Find a good solicitor

I cannot stress this enough. Find a good solicitor who will help you in buying a house in Spain. Do this as soon as possible. It’s important that the lawyer is familiar with the area that you’re buying in. Ask around in the area you’re interested in buying your house. Other people in the neighborhood might have very good (or bad) experiences with a certain solicitor. 

Hiring a lawyer is not (formally) necessary for buying a house in Spain, but in the end its better to be safe than sorry. A lawyer can be costly, but buying an illegal house will be even more expensive. A lawyer will exercise all due diligence for you.

They will for instance check whether the house is built legally and whether there are still debts on the house from the previous owner (very important). They will be a crucial advisor during your process of buying a house in Spain. 

For your lawyer to act on your behalf, it’s normal to sign a Power of Attorney (POA) in Spain. This is a practical way of delegating authority to a person. This person will then be legally authorised to carry out certain acts with tax and legal implications.

In Spanish this is called Escritura de Poder. You can sign a Power of Attorney at a notary in Spain, but you can also do this at a notary in your home country. The notary in your home country will then send the signed POA to Spain. 

I do recommend, even after hiring a lawyer, to check all of the paperwork yourself as well. Lawyers have great eye for detail, but at the same time they are also humans that can make mistakes.

Having worked at law firms, I definitely know that most of the times they are also extremely busy. So make sure to hire a lawyer AND check the paper work yourself. You don’t necessarily have to have a legal background for this. 

Learn the language

Even though it may sound strange to move to a country without speaking the language, it happens a lot. You don’t have to be a native Spanish speaker to be able to buy a house in Spain.

However, it does help to at least start learning a little Spanish at home before you settle in Spain. This will make communicating a lot easier for you. There are many Spanish courses available in Spain at very affordable prices.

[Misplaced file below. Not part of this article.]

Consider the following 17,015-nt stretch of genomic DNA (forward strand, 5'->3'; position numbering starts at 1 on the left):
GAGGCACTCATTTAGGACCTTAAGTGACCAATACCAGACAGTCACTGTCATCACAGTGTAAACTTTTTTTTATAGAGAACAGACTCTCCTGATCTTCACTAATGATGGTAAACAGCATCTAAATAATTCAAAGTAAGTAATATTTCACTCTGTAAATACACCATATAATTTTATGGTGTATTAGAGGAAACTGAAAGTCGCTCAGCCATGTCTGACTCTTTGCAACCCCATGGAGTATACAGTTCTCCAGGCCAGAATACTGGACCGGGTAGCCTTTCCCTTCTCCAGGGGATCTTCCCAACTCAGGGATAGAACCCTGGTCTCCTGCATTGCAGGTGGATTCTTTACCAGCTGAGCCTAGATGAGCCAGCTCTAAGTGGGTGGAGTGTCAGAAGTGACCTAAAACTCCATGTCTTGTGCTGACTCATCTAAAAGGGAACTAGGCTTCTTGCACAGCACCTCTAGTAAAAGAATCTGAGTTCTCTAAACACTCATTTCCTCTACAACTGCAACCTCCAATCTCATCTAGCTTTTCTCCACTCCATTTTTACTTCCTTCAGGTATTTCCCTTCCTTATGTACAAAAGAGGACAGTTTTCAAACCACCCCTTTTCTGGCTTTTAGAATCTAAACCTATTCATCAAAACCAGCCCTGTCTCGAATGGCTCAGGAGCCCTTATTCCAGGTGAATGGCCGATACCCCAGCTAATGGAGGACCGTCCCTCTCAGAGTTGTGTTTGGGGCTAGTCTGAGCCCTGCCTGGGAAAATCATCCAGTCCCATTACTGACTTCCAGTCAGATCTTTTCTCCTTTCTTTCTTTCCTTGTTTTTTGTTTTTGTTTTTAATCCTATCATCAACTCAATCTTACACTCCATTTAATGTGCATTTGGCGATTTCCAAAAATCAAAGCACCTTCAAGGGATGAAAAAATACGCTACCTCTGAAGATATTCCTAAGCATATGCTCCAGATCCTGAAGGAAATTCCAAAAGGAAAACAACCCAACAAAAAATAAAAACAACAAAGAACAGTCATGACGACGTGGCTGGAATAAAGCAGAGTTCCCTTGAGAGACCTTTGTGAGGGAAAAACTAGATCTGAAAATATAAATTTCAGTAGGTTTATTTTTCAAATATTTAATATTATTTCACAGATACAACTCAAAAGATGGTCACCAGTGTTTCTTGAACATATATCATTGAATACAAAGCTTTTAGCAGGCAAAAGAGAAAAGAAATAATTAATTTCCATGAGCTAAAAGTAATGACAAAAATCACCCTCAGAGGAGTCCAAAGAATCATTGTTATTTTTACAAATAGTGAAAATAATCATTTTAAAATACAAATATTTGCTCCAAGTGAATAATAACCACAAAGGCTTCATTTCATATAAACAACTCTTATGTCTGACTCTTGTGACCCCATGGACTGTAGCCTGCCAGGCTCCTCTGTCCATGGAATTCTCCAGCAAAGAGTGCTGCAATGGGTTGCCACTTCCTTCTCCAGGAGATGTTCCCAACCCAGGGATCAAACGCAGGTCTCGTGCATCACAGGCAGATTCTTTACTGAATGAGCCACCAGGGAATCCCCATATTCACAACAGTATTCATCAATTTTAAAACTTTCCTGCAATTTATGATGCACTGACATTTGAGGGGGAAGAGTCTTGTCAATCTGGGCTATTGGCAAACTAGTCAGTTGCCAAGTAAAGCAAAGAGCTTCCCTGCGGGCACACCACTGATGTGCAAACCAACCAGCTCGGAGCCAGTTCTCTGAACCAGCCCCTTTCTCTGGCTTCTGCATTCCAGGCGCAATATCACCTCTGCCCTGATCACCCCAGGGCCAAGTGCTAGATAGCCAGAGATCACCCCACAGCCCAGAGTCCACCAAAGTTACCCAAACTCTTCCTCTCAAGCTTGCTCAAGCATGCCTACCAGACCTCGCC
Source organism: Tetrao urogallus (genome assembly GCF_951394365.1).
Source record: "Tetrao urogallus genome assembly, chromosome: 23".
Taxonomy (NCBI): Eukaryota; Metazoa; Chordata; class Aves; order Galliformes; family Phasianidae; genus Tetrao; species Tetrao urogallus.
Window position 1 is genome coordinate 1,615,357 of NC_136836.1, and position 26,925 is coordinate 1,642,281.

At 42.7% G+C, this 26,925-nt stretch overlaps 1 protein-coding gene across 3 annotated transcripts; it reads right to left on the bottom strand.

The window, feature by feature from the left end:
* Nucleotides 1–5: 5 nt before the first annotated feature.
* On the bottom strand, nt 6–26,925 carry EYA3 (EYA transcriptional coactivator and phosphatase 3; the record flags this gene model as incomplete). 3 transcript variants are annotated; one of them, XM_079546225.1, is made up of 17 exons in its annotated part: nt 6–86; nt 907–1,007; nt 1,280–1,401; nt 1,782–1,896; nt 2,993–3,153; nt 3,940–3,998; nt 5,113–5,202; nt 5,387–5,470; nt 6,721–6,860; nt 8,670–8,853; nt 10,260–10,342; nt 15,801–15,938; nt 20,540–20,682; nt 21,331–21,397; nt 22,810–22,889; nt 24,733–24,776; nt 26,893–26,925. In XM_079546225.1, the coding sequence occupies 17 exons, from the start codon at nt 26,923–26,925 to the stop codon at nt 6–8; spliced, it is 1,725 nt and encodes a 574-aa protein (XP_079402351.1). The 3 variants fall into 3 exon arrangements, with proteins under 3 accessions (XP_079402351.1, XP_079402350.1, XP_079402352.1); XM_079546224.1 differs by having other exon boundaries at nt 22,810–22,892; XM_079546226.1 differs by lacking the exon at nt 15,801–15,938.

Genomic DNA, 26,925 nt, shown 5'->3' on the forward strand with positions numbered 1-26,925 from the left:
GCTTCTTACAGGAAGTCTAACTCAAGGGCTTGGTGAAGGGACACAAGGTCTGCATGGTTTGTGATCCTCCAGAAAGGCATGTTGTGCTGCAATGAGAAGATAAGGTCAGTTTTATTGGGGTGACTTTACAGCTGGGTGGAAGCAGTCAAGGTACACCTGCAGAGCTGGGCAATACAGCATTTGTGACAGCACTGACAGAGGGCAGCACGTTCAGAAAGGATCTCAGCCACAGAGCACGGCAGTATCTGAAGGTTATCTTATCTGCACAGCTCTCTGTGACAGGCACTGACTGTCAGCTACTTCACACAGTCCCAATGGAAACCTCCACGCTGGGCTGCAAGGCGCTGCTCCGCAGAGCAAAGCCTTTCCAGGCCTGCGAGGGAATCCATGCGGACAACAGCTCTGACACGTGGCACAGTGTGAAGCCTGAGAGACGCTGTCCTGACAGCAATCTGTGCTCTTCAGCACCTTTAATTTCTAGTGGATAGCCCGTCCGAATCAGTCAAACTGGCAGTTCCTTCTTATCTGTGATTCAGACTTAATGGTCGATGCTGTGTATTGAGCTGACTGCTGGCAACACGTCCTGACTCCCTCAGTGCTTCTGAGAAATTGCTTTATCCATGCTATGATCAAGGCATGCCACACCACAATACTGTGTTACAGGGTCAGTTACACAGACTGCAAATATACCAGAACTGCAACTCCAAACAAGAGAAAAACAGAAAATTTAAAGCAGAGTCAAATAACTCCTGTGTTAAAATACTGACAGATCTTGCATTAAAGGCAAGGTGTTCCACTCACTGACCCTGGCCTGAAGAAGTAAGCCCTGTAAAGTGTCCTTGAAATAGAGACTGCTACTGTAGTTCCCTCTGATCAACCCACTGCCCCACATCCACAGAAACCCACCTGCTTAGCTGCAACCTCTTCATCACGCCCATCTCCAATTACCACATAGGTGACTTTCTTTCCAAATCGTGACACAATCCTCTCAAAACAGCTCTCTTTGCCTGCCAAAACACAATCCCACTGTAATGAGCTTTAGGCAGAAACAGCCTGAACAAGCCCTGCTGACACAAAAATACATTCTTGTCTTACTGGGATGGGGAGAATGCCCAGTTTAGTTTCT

Adapt to the local culture

Chances are high that you’re moving into a different culture. Make sure to adapt yourself to the local culture. Don’t expect everything to be the same as in your previous country. You’ve moved to a different country, so you should also accept that this country has different ways than you’re used to. 

For example, everything is a lot more mañana and tranquillo in Spain than what I’m used to from my own home country, the Netherlands. In the Netherlands everything is very organized and people even plan just hanging out with their friends months in advance.

In Spain this is very different as things are a lot more relaxed over here. This has its definite advantages, but also requires some flexibility. 

Another example of different cultures can be seen in the eating times. In the Netherlands it’s normal to eat dinner around 18:00 o clock.

However, in Spain, especially in more rural places, you might not find anything open at this time. If you want to have a big meal in Spain, for example in Gandia, you should either go out in the afternoon (around 14:00/15:00 o’ clock) or in the late evening (20:00/21:00 o’ clock). 

Apply for a NIE number

You will need a NIE number to open a bank account in Spain and to eventually buy a house here. NIE stands for Número de Identificación de Extranjero. This translates to Identification Number for Foreigners. This is the personal identification number for anyone who is not a Spanish citizen. This applies to EU-residents as well as to non-EU residents.